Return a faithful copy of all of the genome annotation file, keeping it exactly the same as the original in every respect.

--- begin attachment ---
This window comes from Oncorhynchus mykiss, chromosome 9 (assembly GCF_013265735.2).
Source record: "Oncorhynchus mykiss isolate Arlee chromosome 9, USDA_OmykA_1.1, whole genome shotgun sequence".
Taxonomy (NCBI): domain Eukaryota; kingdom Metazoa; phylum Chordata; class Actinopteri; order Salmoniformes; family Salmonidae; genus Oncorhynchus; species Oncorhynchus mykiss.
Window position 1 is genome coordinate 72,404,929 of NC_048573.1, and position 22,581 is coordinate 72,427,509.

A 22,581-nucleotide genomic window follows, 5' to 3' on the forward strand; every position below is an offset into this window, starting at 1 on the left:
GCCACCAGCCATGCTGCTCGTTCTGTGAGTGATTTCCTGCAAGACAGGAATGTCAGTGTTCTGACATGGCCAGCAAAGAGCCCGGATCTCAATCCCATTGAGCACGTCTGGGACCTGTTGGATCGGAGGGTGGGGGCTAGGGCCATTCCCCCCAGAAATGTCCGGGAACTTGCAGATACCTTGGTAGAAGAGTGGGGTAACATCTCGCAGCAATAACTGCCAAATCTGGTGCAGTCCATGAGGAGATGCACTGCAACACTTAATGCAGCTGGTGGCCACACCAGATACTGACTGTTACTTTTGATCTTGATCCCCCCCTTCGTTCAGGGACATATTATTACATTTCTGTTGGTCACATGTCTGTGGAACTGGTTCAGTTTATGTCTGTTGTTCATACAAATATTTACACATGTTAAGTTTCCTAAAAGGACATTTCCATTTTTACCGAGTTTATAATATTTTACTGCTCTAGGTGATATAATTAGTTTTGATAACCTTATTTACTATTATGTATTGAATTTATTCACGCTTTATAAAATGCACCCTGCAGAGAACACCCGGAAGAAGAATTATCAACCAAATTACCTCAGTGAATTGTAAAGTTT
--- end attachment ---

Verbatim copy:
This window comes from Oncorhynchus mykiss, chromosome 9 (assembly GCF_013265735.2).
Source record: "Oncorhynchus mykiss isolate Arlee chromosome 9, USDA_OmykA_1.1, whole genome shotgun sequence".
Taxonomy (NCBI): domain Eukaryota; kingdom Metazoa; phylum Chordata; class Actinopteri; order Salmoniformes; family Salmonidae; genus Oncorhynchus; species Oncorhynchus mykiss.
Window position 1 is genome coordinate 72,404,929 of NC_048573.1, and position 22,581 is coordinate 72,427,509.

A 22,581-nucleotide genomic window follows, 5' to 3' on the forward strand; every position below is an offset into this window, starting at 1 on the left:
GCCACCAGCCATGCTGCTCGTTCTGTGAGTGATTTCCTGCAAGACAGGAATGTCAGTGTTCTGACATGGCCAGCAAAGAGCCCGGATCTCAATCCCATTGAGCACGTCTGGGACCTGTTGGATCGGAGGGTGGGGGCTAGGGCCATTCCCCCCAGAAATGTCCGGGAACTTGCAGATACCTTGGTAGAAGAGTGGGGTAACATCTCGCAGCAATAACTGCCAAATCTGGTGCAGTCCATGAGGAGATGCACTGCAACACTTAATGCAGCTGGTGGCCACACCAGATACTGACTGTTACTTTTGATCTTGATCCCCCCCTTCGTTCAGGGACATATTATTACATTTCTGTTGGTCACATGTCTGTGGAACTGGTTCAGTTTATGTCTGTTGTTCATACAAATATTTACACATGTTAAGTTTCCTAAAAGGACATTTCCATTTTTACCGAGTTTATAATATTTTACTGCTCTAGGTGATATAATTAGTTTTGATAACCTTATTTACTATTATGTATTGAATTTATTCACGCTTTATAAAATGCACCCTGCAGAGAACACCCGGAAGAAGAATTATCAACCAAATTACCTCAGTGAATTGTAAAGTTT